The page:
The buttress 205 serves also as a counterweight to keep the lever 200 biased to a non-actuation, or untilted position, in the absence of downward force on the arm 202. Thus, the lever 200 is balanced such that when force F is removed the lever 200 rocks back automatically to its initial position.
Referring to FIG. 16, a coupling device 210 is shown for joining two mat switches 130 while eliminating the dead zone between them and along their respective edges. Coupler 210 includes an upper T-shaped portion 211 which is slidably engageable with upright post 214 of base 212. The upper T-shaped portion includes two arms 213 which over hang the respective mat switches 130. Each arm preferably has depending ridge 215 for engagement with the ribbed upper surfaces 131b of the mat switches 130, as described above with respect to the engagement of ridge 203 with ribs 131e. The trunk portion 217 of the upper member includes an interior chamber 218 in which spring 216 is disposed. Spring 216 rests upon upright post 214 and resiliently biases the upper member 211 to an upward position wherein the ridges 215 do not apply any downward force upon the surface of the cover portion 131b of the mat switch. When a force is applied to the top surface of the upper T-shaped portion 211, the upper portion 211 slides downward against the biasing force of spring 216. This causes the arms 213 and ridges 215 to move downward thereby depressing the ribbed cover portion 131b and activating the mat switch 130. Force downwardly applied in what would otherwise be a "dead zone" is transferred to a active area of the mat switch 130, thereby eliminating the dead zone in actual use.
Referring now to FIG. 4, an alternative embodiment 40 of the present invention is illustrated. Multiple switching device 40 includes a cover layer 41, a piezoresistive layer 42, a base 46, and an activation region 47 which is a void. The shape of activation region 47 is defined by a series of layered spacer elements 45a, 45b, 45c, 45d, and conductive layers 43 and 44a, 44b, 44c, and 44d.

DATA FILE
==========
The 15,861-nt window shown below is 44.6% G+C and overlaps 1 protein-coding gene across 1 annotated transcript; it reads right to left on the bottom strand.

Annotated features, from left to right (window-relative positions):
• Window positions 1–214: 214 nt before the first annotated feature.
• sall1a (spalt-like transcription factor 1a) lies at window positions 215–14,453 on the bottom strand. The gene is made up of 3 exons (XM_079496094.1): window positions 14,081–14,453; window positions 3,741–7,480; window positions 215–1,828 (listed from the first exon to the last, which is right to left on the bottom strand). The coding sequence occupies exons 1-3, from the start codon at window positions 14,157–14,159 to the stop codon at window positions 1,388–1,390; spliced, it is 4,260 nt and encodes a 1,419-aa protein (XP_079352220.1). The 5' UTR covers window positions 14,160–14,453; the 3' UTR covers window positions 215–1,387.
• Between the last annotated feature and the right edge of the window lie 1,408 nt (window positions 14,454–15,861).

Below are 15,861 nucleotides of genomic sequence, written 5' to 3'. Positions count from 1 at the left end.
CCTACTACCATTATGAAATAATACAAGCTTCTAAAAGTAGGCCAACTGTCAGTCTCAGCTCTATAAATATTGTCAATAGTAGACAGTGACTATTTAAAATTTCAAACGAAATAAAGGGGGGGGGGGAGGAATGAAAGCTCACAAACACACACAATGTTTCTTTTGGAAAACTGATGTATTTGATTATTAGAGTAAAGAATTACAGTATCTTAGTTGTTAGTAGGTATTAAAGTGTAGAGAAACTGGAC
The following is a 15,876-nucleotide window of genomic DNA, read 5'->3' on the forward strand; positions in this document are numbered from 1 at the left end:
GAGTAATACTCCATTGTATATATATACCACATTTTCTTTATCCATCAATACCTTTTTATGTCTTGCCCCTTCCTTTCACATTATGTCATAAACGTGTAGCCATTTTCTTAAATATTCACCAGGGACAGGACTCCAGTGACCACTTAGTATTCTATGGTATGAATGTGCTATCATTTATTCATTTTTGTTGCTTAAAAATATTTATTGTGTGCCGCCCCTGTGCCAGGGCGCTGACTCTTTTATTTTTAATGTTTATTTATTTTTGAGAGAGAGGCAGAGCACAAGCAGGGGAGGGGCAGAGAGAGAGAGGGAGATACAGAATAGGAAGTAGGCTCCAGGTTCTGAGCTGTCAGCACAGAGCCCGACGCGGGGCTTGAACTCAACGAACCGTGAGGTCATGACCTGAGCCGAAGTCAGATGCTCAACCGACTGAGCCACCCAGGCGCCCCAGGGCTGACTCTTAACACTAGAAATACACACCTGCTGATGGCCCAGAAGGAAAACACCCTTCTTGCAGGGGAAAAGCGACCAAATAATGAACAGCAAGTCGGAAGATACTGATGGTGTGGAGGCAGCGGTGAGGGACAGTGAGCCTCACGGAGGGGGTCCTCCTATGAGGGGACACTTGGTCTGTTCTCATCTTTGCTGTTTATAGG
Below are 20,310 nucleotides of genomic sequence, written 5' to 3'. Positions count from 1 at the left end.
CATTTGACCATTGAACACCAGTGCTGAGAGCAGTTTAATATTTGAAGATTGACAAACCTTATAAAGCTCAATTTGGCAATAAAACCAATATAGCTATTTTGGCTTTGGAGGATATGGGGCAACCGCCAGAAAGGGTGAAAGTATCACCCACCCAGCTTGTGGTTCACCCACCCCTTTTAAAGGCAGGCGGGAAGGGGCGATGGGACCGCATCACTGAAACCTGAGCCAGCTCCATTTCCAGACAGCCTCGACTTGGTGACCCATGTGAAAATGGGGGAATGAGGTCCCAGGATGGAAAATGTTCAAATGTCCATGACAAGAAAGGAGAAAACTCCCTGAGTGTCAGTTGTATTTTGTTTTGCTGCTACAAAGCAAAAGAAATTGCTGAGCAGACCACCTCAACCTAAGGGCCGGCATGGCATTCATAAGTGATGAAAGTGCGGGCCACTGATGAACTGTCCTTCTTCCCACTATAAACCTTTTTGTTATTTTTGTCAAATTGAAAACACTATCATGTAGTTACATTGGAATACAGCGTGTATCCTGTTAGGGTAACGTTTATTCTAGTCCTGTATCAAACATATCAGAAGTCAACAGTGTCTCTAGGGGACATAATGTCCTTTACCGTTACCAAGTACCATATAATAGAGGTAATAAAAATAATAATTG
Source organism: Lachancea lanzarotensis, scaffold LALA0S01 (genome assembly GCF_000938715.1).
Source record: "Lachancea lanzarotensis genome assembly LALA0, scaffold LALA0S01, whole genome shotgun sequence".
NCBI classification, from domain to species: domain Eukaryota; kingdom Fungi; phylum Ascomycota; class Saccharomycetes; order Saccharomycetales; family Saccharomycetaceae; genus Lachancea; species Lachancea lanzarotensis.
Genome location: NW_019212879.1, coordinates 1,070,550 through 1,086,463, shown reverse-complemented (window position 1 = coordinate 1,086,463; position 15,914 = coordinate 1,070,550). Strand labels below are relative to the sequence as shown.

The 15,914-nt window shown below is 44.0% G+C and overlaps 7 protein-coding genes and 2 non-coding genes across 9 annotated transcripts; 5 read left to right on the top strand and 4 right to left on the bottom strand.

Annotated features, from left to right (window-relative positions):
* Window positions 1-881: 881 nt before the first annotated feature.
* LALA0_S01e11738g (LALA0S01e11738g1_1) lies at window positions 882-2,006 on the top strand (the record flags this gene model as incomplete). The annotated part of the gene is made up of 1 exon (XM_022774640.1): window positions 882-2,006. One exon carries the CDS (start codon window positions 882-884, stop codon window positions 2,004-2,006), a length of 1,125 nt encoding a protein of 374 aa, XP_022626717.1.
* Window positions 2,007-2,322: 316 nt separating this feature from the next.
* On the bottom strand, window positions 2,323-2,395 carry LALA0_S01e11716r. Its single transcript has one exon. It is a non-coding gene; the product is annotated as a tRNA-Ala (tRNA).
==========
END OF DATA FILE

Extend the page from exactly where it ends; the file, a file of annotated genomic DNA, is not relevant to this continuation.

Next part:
More particularly, cover sheet 41 is a flexible non-conductive sheet preferably fabricated from an elastomeric synthetic polymer. The piezoresistive material 42 is preferably a piezoresistive cellular foam such as described above, and is positioned above the top conductive layer 43 with which the piezoresistive layer 42 is in electrical contact. The conductive layers 43, 44a, 44b, 44c, and 44d can be, for example, metallic foils adhesively bonded to the respective spacer elements directly below, or may be conductive coatings deposited thereon. The spacer elements 45a, 45b, 45c, and 45d are insulative layers of predetermined thicknesses, or heights. As shown in FIG. 4, the spacer elements have similar heights. However, they can also be fabricated with different heights. The heights determine the amount of pressure or force applied to the top of the multiple switching device 40 necessary to activate the next level of circuitry. Base 46 can be rigid or flexible and can be a tough non-conductive material as described above.
The activation region 47 is funnel shaped with stepped sides. As seen from the top it is preferably circular although angled shapes such as triangles, will also work. As can be seen from FIG. 4, the diameter of the opening 47a in the upper most spacer element 47a is greater than the diameter of opening 47b in spacer element 45b, each successively lower spacer element having an opening diameter less than the one above. The top conductive layer 43 is connected to a power source P and is designated as the "emitter" electrode. The remaining conductive layers 44a, 44b, 44c, and 44d are designated as the "receiver electrodes" and may individually be connected to different respective circuits Z1, Z2, Z3, Z4.
Referring now to FIG. 5, when the multiple switching device 40 is actuated by a force F pressing down on the cover sheet 41, the piezoresistive foam 42 is pressed down into the activation region 47, and makes electrical contact with one or more of the remaining conductive layers 44a, 44b, 44c, and 44d depending on the magnitude of force F. As each contact is successively made, a new circuit is actuated. Thus, for example, circuit Z1 can be used to accomplish one function, circuit Z2 can be dedicated to another purpose or other machinery, and so on for Z3, and Z4. Conductive layer 43 serves as the common emitter electrode providing the power for receiver electrodes 44a, 44b, 44c, and 44d.
While four spacer elements are shown in multiple switching device 40, it should be recognized that any number of spacer elements may be used, and the heights of the spacer elements may be varied in accordance with the application for which the device 40 is used.